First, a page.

There’s nothing creepy about a mass of headless sculptures in Chicago that seem to be mindlessly wandering through Grant Park, said no one ever.
A Mass of Headless Sculptures in Chicago
I admit, from a distance, I found Agora, the art installation on permanent loan from the Polish Ministry of Culture, more than a little disturbing. And then I got closer and learned about the artist, Magdalena Abakanowicz, and the exhibit from my tour guide with Absolutely Chicago Segways and I left a little bit fascinated.
Agora, which means “gathering place in Greek” consists of 106 nine-foot tall torsos. Some seem to be walking, while others seem anchored in place.
Each sculpture weighs eighteen hundred pounds. From a distance, they may look similar in shape but when you approach for a closer look, you’ll see these sculptures that are cast in a seamless piece of iron have different details.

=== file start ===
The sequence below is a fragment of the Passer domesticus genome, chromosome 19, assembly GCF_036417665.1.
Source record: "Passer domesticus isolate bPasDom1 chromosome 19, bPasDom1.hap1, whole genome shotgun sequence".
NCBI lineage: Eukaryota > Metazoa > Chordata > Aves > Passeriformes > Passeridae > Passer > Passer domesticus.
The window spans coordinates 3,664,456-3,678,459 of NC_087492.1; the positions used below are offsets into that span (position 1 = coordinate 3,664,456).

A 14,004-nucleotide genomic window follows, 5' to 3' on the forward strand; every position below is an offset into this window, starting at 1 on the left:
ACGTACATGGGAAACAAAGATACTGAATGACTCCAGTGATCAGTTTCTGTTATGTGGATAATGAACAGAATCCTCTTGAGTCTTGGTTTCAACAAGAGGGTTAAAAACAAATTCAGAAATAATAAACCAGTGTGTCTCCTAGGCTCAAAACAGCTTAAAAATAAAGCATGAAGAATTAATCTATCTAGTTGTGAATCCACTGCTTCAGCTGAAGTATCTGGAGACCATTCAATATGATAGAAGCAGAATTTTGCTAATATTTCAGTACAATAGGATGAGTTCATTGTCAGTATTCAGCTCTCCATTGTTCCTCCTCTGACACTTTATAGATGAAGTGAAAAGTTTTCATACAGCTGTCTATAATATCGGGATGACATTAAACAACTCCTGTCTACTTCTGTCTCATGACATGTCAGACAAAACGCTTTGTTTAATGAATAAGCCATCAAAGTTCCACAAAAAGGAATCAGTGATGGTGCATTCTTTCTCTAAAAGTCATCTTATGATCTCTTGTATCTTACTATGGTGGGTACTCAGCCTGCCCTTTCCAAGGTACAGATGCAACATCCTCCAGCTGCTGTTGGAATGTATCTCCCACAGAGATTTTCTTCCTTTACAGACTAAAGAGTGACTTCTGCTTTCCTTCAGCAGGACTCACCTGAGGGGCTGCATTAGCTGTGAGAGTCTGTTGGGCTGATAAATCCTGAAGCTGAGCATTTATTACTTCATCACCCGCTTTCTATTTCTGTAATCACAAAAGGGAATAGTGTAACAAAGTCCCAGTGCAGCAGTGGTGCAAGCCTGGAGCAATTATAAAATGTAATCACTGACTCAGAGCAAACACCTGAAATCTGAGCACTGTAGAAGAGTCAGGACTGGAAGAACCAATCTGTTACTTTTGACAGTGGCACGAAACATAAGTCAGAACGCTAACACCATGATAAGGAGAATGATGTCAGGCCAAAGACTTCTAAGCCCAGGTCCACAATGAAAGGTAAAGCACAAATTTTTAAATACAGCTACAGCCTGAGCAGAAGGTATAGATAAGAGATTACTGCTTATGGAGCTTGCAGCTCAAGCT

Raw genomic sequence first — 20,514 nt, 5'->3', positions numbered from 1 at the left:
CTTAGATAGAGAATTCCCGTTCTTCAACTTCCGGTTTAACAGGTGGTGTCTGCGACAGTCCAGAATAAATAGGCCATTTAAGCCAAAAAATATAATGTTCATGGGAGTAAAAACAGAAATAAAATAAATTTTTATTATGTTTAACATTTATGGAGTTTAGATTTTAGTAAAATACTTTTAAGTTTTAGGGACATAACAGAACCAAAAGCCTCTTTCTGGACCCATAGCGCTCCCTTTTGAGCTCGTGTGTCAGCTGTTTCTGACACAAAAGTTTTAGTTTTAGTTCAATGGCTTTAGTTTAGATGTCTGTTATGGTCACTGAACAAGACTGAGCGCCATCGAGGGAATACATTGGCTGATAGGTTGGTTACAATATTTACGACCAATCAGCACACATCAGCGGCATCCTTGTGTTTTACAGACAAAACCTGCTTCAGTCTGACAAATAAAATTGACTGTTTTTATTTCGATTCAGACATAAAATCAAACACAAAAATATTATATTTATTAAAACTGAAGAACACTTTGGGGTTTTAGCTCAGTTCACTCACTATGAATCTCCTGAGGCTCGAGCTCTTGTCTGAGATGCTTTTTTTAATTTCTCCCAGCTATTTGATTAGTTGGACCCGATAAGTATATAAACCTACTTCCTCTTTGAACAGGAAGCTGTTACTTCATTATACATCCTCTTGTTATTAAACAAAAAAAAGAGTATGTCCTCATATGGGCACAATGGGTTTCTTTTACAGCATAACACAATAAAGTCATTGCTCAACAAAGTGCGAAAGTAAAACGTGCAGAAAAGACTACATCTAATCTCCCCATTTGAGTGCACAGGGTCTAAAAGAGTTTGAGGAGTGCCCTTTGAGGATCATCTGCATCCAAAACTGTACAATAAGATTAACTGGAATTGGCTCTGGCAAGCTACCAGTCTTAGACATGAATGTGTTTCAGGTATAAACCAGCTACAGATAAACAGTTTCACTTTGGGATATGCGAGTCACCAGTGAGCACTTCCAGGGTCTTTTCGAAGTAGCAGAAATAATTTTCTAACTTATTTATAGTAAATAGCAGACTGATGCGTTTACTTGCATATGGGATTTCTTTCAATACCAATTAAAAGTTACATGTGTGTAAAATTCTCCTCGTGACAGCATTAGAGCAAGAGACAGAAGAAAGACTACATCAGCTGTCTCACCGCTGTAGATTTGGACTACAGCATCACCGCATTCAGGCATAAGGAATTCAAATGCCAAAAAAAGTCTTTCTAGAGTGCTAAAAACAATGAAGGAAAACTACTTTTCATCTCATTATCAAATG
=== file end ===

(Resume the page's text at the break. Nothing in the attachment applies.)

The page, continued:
The project took the artist and three assistants from 2004 to 2006 to complete. Private donors, including actor Robin Williams, generously donated over $700,000 to have the artwork brought from Poland and installed.
As you walk among the statues you’ll notice the rust-colored shadows that are appearing on the concrete around each of the sculptures 24-inch feet.
Abakanowicz had this to say about the sculpture, “These aren’t really people. They are shell-like negatives of the human form. Think of them as bark falling off a tree.”
The artist, who grew up seeing the hatred of mankind during WWII states that her art draws on the fear of crowds which she describes as, “brainless organisms acting on command, worshiping on command and hating on command.”
The art of Magdalena Abakanowicz can be viewed around the world. Agora is the artist’s largest permanent installation to date. The rusted bark-like figures are designed to rust and will eventually disintegrate into dust.
You’ll find this outdoor exhibit in Grant Park in Chicago at the corner of South Michigan Avenue and East Roosevelt Drive.
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